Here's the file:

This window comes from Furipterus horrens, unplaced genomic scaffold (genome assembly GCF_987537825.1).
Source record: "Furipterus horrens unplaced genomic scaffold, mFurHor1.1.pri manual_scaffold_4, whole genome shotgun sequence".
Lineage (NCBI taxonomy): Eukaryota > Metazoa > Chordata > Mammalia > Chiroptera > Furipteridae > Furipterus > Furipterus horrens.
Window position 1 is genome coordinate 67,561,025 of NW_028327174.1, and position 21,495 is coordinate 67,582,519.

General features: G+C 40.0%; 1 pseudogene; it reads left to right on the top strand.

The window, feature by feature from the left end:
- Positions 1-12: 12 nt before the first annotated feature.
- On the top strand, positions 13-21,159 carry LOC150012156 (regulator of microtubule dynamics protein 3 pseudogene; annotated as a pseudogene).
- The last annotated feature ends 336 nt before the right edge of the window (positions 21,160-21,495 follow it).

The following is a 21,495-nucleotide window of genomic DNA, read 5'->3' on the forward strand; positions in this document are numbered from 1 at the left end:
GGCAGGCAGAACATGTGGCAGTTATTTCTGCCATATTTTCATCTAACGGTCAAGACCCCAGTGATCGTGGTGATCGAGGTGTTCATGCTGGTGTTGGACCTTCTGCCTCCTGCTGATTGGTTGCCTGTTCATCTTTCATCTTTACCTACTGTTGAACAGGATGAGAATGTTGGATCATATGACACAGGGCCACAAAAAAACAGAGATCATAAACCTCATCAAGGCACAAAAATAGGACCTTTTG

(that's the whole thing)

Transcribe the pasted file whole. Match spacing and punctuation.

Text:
This window comes from Furipterus horrens, unplaced genomic scaffold (genome assembly GCF_987537825.1).
Source record: "Furipterus horrens unplaced genomic scaffold, mFurHor1.1.pri manual_scaffold_4, whole genome shotgun sequence".
Lineage (NCBI taxonomy): Eukaryota > Metazoa > Chordata > Mammalia > Chiroptera > Furipteridae > Furipterus > Furipterus horrens.
Window position 1 is genome coordinate 67,561,025 of NW_028327174.1, and position 21,495 is coordinate 67,582,519.

General features: G+C 40.0%; 1 pseudogene; it reads left to right on the top strand.

The window, feature by feature from the left end:
- Positions 1-12: 12 nt before the first annotated feature.
- On the top strand, positions 13-21,159 carry LOC150012156 (regulator of microtubule dynamics protein 3 pseudogene; annotated as a pseudogene).
- The last annotated feature ends 336 nt before the right edge of the window (positions 21,160-21,495 follow it).

The following is a 21,495-nucleotide window of genomic DNA, read 5'->3' on the forward strand; positions in this document are numbered from 1 at the left end:
GGCAGGCAGAACATGTGGCAGTTATTTCTGCCATATTTTCATCTAACGGTCAAGACCCCAGTGATCGTGGTGATCGAGGTGTTCATGCTGGTGTTGGACCTTCTGCCTCCTGCTGATTGGTTGCCTGTTCATCTTTCATCTTTACCTACTGTTGAACAGGATGAGAATGTTGGATCATATGACACAGGGCCACAAAAAAACAGAGATCATAAACCTCATCAAGGCACAAAAATAGGACCTTTTG